Some 49 per cent of companies are split on how often they should put its executive compensation programs to a nonbinding say-on-pay shareholder vote, according to a new poll conducted by consulting firm, Towers Watson.
Among 135 public companies that were surveyed in mid- December, 51 per cent expect to hold annual say-on-pay votes, while the remainder 39 per cent prefer triennial votes and 10 per cent every two years, said the global firm.
Moreover, with respect to executive compensation, the poll points out that only 8% of companies have a system in place for developing the right action plans in response to potential shareholder concerns.
James Kroll, Towers Watson senior consultant said companies are faced with struggles in understanding the implications of say-on-pay votes, and ‘many are taking a wait-and-see approach to measuring success.’
Also in the survey findings, 48 per cent of respondents indicated that they are in the process of tweaking their executive pay-setting process in preparation of the approaching proxy season. The adjustments will include: in-depth explanations of compensation programs in SEC filings, some modifications in severance programs and perquisites that have a high visibility.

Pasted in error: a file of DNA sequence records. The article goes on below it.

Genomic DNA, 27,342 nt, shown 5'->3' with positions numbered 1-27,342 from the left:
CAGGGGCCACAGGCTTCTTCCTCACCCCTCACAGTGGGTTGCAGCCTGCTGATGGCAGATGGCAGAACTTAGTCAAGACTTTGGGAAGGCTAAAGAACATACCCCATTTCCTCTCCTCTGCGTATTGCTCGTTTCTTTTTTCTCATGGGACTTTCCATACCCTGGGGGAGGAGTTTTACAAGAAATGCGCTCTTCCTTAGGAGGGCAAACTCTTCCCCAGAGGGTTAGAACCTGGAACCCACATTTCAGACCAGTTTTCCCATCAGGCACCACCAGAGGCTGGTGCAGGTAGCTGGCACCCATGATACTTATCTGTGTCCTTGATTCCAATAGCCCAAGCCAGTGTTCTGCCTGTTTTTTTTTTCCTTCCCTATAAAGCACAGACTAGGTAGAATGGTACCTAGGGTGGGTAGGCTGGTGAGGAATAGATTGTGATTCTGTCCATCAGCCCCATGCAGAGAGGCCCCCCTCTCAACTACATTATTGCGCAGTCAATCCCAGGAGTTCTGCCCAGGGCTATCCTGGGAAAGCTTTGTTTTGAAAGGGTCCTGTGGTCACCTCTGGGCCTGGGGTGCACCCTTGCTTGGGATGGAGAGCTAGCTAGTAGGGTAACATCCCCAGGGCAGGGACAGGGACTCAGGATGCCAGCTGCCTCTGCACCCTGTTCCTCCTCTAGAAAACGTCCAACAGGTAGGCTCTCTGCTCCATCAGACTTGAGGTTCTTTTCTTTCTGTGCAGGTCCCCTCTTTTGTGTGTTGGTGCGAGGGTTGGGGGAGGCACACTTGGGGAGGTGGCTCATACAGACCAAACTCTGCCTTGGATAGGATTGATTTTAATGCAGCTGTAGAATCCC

According to the Dodd-Frank Wall Street Reform and Consumer Protection Act that went into effect last year, companies are required to conduct say-on-pay at least every three years but are allowed to decided on whether it will hold annual, biennial or triennial votes, said New York- based Towers Watson. Furthermore, the act calls for companies to put the say-on-pay frequency question to a non-binding shareholder vote at least every six years.
‘While many companies have been taking steps to make their executive pay programs more shareholder-friendly in recent years, relatively few have been thinking beyond their first say-on-pay votes to how they will analyse and address shareholders’ input going forward,’ Kroll adds. ‘This new era will require companies to step up their ongoing communication with shareholders …while listening and responding to shareholder concerns. This is not a one-shot deal. It will be a continuous process.’
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